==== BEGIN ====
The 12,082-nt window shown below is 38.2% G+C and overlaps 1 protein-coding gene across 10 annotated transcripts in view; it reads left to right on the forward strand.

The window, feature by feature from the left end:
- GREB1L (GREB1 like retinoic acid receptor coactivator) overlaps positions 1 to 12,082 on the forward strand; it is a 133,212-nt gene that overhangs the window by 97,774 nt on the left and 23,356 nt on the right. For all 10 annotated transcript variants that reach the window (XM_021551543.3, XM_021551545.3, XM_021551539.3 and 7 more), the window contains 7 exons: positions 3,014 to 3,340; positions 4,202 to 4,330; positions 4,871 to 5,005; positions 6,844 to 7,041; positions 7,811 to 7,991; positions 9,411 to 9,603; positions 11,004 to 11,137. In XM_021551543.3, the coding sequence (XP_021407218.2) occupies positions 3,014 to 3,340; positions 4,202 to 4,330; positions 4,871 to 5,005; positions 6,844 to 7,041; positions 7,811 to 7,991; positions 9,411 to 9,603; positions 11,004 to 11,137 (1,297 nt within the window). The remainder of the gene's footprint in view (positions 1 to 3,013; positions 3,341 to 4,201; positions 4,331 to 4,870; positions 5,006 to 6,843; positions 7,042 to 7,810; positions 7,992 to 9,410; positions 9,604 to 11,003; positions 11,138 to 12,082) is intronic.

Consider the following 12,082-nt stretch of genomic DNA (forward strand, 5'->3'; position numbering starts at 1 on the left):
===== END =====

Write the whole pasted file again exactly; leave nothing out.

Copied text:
The 12,082-nt window shown below is 38.2% G+C and overlaps 1 protein-coding gene across 10 annotated transcripts in view; it reads left to right on the forward strand.

The window, feature by feature from the left end:
- GREB1L (GREB1 like retinoic acid receptor coactivator) overlaps positions 1 to 12,082 on the forward strand; it is a 133,212-nt gene that overhangs the window by 97,774 nt on the left and 23,356 nt on the right. For all 10 annotated transcript variants that reach the window (XM_021551543.3, XM_021551545.3, XM_021551539.3 and 7 more), the window contains 7 exons: positions 3,014 to 3,340; positions 4,202 to 4,330; positions 4,871 to 5,005; positions 6,844 to 7,041; positions 7,811 to 7,991; positions 9,411 to 9,603; positions 11,004 to 11,137. In XM_021551543.3, the coding sequence (XP_021407218.2) occupies positions 3,014 to 3,340; positions 4,202 to 4,330; positions 4,871 to 5,005; positions 6,844 to 7,041; positions 7,811 to 7,991; positions 9,411 to 9,603; positions 11,004 to 11,137 (1,297 nt within the window). The remainder of the gene's footprint in view (positions 1 to 3,013; positions 3,341 to 4,201; positions 4,331 to 4,870; positions 5,006 to 6,843; positions 7,042 to 7,810; positions 7,992 to 9,410; positions 9,604 to 11,003; positions 11,138 to 12,082) is intronic.

Consider the following 12,082-nt stretch of genomic DNA (forward strand, 5'->3'; position numbering starts at 1 on the left):